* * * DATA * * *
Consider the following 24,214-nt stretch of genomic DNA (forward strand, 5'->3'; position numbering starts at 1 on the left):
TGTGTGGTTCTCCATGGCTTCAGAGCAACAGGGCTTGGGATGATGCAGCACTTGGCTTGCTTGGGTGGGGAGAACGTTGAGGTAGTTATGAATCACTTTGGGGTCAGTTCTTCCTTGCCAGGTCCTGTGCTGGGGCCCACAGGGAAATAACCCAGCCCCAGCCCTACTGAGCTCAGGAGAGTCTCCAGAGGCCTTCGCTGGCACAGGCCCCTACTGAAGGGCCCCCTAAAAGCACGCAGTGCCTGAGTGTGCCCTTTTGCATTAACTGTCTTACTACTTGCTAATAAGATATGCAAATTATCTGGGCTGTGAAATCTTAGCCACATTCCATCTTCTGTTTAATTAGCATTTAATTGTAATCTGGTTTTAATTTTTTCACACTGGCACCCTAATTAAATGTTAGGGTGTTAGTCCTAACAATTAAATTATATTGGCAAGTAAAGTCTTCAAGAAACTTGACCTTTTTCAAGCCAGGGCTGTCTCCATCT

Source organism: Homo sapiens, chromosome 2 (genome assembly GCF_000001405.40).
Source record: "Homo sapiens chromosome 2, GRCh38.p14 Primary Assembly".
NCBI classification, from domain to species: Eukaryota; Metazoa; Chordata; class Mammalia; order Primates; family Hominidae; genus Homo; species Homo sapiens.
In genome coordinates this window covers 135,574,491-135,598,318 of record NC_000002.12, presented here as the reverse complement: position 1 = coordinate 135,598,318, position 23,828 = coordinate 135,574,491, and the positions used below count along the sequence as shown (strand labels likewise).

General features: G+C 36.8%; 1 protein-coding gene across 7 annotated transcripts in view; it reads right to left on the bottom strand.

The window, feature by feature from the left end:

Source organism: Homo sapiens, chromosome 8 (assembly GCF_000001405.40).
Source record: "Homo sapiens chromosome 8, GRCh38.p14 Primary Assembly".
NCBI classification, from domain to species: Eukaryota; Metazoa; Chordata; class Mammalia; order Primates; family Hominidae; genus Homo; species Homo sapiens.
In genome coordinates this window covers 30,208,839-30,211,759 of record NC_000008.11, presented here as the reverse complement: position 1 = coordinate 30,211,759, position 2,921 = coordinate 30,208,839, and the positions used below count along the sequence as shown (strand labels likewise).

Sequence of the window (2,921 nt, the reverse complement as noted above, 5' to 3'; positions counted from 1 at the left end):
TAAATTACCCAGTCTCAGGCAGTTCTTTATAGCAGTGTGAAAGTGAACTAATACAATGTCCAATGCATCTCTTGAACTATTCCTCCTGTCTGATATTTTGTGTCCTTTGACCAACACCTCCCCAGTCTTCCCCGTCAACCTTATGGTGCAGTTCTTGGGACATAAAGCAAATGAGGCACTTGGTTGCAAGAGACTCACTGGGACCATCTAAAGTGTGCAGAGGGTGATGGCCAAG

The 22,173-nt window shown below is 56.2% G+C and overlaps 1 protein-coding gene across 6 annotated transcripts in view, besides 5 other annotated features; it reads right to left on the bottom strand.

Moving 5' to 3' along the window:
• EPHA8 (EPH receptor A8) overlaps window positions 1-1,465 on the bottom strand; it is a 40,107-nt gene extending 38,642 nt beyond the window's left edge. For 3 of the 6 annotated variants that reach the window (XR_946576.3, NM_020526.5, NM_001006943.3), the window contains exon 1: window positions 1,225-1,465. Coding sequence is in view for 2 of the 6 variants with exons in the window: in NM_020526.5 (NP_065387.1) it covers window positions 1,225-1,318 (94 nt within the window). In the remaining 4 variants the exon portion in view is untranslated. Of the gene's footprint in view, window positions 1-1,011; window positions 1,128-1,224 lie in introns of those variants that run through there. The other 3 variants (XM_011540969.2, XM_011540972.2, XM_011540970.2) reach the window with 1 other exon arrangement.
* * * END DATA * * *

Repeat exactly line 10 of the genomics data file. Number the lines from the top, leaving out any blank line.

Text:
Source record: "Homo sapiens chromosome 8, GRCh38.p14 Primary Assembly".